High frame rate (HFR) filmmaking splits opinion almost as much as 8K. But the producers of Gemini Man are hoping to change all that and make a convert of us all.
Plain 2D 24 frames a second is so last century. In fact, it’s so last two centuries. The speed at which film is played back was standardised with the introduction of sound back in the days of talkies so that the sound reels didn’t get out of sync with the motion picture. Stereo 3D meanwhile was invented long before the birth of cinema. Yet we’ve been stuck with flat two dimensions ever since, frustratingly even while digital cinema contains the tools for a dramatic change.
Boundary pushing filmmakers have attempted to stage exciting new versions of what the medium could become. Peter Jackson attempted to wrestle higher speeds into the mainstream with The Hobbit only to receive a mixed reception from audiences. Director Ang Lee upped the bar even higher with Iraq war homecoming drama Billy Lynn’s Long Walk Home, an unprecedented experiment at filming at 120 frames a second. Both were made in 3D.
The grand daddy of them all is VFX wizard and cine-tech genius Douglas Trumbull who has attempted to pull the industry into the future since the 1980s when he made breakthroughs in high frame rate exhibition in projects like the Back to the Future theme park ride which made a billion dollars for Universal.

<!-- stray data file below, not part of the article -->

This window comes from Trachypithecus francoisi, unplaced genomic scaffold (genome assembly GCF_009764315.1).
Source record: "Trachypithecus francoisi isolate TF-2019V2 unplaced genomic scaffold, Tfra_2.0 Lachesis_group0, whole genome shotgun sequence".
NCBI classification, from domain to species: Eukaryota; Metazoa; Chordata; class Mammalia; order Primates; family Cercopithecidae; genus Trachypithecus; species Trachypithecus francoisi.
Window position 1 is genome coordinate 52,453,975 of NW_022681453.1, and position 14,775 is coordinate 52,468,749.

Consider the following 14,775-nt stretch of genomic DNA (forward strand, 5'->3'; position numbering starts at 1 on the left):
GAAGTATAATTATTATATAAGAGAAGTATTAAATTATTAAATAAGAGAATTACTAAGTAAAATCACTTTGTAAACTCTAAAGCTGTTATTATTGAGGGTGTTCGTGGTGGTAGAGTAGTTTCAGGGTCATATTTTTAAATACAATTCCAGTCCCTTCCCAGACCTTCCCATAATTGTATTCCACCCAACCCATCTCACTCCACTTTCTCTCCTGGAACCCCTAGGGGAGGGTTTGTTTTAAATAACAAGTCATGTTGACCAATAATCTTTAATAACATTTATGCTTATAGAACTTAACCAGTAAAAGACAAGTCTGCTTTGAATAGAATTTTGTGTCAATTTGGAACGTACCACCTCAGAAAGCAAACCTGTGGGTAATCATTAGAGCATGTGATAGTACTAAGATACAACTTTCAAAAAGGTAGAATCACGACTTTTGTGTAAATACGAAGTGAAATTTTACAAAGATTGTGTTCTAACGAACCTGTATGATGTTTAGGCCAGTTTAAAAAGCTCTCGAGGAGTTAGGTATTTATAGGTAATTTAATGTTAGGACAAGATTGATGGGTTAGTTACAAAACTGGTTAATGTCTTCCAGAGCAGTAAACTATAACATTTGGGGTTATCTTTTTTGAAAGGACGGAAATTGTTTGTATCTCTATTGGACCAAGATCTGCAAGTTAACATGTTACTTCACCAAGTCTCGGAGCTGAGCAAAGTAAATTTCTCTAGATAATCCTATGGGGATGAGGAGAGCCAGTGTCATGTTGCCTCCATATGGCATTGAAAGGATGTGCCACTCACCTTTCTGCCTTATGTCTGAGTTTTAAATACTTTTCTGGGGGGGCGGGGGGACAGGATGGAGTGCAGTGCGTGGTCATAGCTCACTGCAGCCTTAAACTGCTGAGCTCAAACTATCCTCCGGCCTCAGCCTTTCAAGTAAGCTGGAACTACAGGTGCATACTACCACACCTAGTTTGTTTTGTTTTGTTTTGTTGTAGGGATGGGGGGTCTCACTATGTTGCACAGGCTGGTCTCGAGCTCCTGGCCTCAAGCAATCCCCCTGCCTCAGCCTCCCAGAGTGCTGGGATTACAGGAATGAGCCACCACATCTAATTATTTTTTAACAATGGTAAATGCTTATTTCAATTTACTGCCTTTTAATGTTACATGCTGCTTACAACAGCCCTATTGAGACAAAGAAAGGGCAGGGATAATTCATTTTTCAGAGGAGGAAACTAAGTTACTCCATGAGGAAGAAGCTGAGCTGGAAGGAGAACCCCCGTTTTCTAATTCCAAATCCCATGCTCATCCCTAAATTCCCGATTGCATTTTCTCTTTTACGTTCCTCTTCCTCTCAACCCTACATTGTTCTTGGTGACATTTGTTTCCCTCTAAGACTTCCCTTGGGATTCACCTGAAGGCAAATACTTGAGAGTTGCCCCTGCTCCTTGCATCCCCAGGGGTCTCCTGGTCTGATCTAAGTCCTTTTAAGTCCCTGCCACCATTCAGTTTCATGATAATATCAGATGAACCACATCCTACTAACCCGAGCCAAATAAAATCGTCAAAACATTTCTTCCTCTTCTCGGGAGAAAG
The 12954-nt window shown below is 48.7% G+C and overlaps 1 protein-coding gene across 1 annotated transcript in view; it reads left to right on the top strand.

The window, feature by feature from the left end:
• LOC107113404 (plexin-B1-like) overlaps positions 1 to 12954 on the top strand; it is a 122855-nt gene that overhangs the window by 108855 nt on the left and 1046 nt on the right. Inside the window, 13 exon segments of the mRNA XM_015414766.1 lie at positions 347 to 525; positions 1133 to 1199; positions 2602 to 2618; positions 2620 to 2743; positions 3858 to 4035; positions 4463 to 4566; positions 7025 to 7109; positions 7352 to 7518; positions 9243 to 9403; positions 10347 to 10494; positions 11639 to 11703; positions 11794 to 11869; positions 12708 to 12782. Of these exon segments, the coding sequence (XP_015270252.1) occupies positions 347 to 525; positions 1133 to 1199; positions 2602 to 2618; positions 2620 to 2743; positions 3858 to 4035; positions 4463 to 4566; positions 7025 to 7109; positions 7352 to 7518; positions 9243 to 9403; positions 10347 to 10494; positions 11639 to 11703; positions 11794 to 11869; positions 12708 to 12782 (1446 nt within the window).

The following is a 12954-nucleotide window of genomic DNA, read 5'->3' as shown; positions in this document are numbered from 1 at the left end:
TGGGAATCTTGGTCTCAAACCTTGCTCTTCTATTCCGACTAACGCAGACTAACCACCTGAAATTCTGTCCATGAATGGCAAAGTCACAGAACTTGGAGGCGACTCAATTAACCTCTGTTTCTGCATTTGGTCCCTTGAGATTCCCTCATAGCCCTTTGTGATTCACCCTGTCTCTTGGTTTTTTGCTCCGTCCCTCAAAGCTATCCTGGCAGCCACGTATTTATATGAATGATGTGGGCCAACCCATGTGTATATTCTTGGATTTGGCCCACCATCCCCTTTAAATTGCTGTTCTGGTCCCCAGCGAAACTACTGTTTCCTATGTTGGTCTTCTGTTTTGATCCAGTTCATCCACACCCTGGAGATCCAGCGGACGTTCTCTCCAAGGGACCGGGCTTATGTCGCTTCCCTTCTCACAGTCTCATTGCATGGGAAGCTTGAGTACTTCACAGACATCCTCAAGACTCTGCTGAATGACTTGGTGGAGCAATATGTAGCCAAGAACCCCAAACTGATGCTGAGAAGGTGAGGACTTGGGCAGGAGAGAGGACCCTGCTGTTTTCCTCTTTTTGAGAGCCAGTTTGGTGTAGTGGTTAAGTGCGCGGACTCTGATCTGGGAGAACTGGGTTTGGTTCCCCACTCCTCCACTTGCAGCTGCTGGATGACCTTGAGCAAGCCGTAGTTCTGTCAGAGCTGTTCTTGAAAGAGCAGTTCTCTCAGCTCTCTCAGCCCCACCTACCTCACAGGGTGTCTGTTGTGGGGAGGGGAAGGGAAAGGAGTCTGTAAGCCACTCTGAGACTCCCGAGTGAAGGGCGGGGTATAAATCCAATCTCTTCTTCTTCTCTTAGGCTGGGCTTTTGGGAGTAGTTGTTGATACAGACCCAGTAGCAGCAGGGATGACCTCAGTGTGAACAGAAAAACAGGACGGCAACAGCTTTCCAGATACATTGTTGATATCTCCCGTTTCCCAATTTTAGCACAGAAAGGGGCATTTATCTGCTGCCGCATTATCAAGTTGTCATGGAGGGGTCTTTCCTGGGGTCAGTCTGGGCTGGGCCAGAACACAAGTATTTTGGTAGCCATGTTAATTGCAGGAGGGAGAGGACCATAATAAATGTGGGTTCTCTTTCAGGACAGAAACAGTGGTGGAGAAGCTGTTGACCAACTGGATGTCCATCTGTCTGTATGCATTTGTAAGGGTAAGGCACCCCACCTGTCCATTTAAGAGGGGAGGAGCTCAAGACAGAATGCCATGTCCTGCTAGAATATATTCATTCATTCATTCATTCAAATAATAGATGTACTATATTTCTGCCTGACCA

No-one has succeeded in bringing High Frame Rates (HFR) even close to the mainstream but a number of factors are converging which means this may soon be more likely.
Billy Lynn's Long Halftime Walk
Undaunted by the relatively low box office returns of Billy Lynn’s (which may have had something to do with its Iraq war subject matter and low-key reviews) Ang Lee returns later this year with Gemini Man, a science fiction tale starring Will Smith and Will Smith (it’s about an ageing hitman on the run from a younger clone) which is also conceived and shot at 120fps.
Lee views the high frame rate as necessary to solve a problem he first encountered when making Life of Pi. This was that, in his view, the 3D effect at 24fps was too blurring and disorientating for an audience at crucial moments, impeding their emotional connection with the story.
You have to start from the belief, as Lee does, that stereo 3D is as important a tool for the filmmaker as composition or lighting to telling the story. Take that on board and higher than 24 frames a second rates do indeed smooth the action in 3D, not just in fast panning camera moves or objects whizzing across the scene, but in regular dramatic close-up sequences too.
It’s an extreme form of filmmaking that has no production template and huge implications on set, in post and, perhaps most crucially, in distribution which Lee and his team are seeking to crack.
On set the filmmakers are photographing stereo natively rather than as a post-converted visual effect. They must wrangle dual ARRI Alexa cameras shooting 6K at 120fps. That’s terabytes of data a day and petabytes during the course of filming. As with Billy Lynn’s, the filmmakers have a mobile laboratory capable of allowing the director and his team to view rushes projected in high frame rates, and a workflow for manipulating the data in 4K.
Even more cunning is that the filmmakers can blend different frame rates for different storytelling effects throughout the final film using software called Trumotion devised by RealD. This was discussed but not included (bar one scene) for Billy Lynn’s and with Gemini Man not yet in postproduction, the filmmakers have yet to decide whether to do this time. But the potential is there to turn high frame rates – variously 48, 60, 120 – into new cinematic grammar, varied between scenes or even within individual frames.